Well, I do have a minor reservation or two. They should commit more wholeheartedly to their impressions of Sonny & Cher and Ike & Tina, both vocally and physically. It’s almost there but needs to be bigger—for example, have Barrett’s Cher standing on a box so she could tower over Spector’s Sonny. My other reservation is with their encore, “Crazy in Love” (Beyoncé Knowles, Rich Harrison, Shawn Carter, Eugene Record). Granted, Beyoncé is married to Jay Z, but the song is so weak it’s out of place here. These wonderful singers should close with something more fun and appropriate, such as the Captain & Tenille hit “Love Will Keep Us Together.” But as I said, these are minor reservations. Jarrod Spector and Kelli Barrett are simply sensational.

“This Is Dedicated: Music’s Greatest Marriages”
Feinstein’s/54 Below  –  October 20-23

Category: Reviews

About the Author ()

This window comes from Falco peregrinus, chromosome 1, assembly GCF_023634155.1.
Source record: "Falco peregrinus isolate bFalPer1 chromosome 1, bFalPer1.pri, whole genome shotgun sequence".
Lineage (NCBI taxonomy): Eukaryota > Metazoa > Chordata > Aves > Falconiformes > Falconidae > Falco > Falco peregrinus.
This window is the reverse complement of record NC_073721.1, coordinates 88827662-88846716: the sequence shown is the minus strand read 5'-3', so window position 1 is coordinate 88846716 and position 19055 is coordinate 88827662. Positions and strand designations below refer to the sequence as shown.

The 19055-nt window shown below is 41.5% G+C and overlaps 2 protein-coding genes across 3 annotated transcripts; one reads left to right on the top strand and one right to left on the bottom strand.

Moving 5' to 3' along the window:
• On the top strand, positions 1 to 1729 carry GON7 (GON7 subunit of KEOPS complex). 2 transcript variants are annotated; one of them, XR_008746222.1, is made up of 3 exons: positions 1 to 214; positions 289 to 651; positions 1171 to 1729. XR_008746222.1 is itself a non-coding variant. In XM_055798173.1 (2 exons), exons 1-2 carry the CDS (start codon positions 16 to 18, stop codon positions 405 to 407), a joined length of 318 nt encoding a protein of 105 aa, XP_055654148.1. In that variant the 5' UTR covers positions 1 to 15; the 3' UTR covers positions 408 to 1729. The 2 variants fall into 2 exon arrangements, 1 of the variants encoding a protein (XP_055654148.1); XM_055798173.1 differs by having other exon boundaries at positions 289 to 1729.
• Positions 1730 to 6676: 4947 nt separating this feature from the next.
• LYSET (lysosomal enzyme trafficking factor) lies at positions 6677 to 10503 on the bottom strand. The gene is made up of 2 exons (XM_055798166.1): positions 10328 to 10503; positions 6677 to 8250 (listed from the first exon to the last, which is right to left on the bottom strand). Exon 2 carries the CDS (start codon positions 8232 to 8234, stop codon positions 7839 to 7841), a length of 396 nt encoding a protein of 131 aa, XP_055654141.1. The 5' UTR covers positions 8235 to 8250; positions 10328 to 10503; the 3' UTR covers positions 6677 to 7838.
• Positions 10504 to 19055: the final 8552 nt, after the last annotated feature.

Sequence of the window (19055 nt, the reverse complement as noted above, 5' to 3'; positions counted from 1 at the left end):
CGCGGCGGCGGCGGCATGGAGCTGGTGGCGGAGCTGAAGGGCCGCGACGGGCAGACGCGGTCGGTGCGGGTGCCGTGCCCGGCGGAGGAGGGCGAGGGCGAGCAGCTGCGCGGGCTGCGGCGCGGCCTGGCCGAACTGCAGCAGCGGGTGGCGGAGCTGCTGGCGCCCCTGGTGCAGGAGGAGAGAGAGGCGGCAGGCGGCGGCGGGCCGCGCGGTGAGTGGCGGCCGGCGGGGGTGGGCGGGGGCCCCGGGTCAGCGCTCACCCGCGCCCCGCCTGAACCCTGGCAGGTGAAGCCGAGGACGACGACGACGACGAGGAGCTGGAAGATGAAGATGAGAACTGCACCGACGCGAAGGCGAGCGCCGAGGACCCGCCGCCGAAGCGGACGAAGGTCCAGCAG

Gerry Geddes has conceived and directed a number of musical revues—including the Bistro- and MAC Award-winning "Monday in the Dark with George" and "Put On Your Saturday Suit-Words & Music by Jimmy Webb"—and directed many cabaret artists, including André De Shields, Helen Baldassare, Darius de Haas, and drag artist Julia Van Cartier. He directs "The David Drumgold Variety Show," currently in residence at Manhattan Movement & Arts Center, and has produced a number of recordings, including two Bistro-winning CDs. He’s taught vocal performance at The New School, NYU, and London’s Goldsmith’s College and continues to conduct private workshops and master classes. As a writer and critic, he has covered New York’s performing arts scene for over 40 years in both local and national publications; his lyrics have been sung by several cabaret and recording artists. Gerry is an artist in residence at Pangea, and a regular contributor to the podcast “Troubadours & Raconteurs.” He just completed a memoir of his life in NYC called “Didn’t I Ever Tell You This?”